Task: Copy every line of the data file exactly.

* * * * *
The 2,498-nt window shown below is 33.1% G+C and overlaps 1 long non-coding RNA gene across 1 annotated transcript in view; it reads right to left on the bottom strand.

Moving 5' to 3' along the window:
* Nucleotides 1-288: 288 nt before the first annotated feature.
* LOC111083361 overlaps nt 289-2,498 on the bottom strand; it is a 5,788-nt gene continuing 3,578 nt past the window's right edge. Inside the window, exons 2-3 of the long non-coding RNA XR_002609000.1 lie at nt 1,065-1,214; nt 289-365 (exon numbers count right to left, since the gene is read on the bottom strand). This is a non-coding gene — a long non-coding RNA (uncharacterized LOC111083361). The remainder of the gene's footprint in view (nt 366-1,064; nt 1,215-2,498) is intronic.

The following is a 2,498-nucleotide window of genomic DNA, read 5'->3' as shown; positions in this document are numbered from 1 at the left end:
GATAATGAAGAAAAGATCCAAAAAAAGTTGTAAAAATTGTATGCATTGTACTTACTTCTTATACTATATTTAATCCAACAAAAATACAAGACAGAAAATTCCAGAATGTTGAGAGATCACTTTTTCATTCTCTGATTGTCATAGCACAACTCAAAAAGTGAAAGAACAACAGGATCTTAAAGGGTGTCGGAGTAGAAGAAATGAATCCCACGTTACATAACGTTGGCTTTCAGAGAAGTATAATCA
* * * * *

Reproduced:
The 2,498-nt window shown below is 33.1% G+C and overlaps 1 long non-coding RNA gene across 1 annotated transcript in view; it reads right to left on the bottom strand.

Moving 5' to 3' along the window:
* Nucleotides 1-288: 288 nt before the first annotated feature.
* LOC111083361 overlaps nt 289-2,498 on the bottom strand; it is a 5,788-nt gene continuing 3,578 nt past the window's right edge. Inside the window, exons 2-3 of the long non-coding RNA XR_002609000.1 lie at nt 1,065-1,214; nt 289-365 (exon numbers count right to left, since the gene is read on the bottom strand). This is a non-coding gene — a long non-coding RNA (uncharacterized LOC111083361). The remainder of the gene's footprint in view (nt 366-1,064; nt 1,215-2,498) is intronic.

The following is a 2,498-nucleotide window of genomic DNA, read 5'->3' as shown; positions in this document are numbered from 1 at the left end:
GATAATGAAGAAAAGATCCAAAAAAAGTTGTAAAAATTGTATGCATTGTACTTACTTCTTATACTATATTTAATCCAACAAAAATACAAGACAGAAAATTCCAGAATGTTGAGAGATCACTTTTTCATTCTCTGATTGTCATAGCACAACTCAAAAAGTGAAAGAACAACAGGATCTTAAAGGGTGTCGGAGTAGAAGAAATGAATCCCACGTTACATAACGTTGGCTTTCAGAGAAGTATAATCA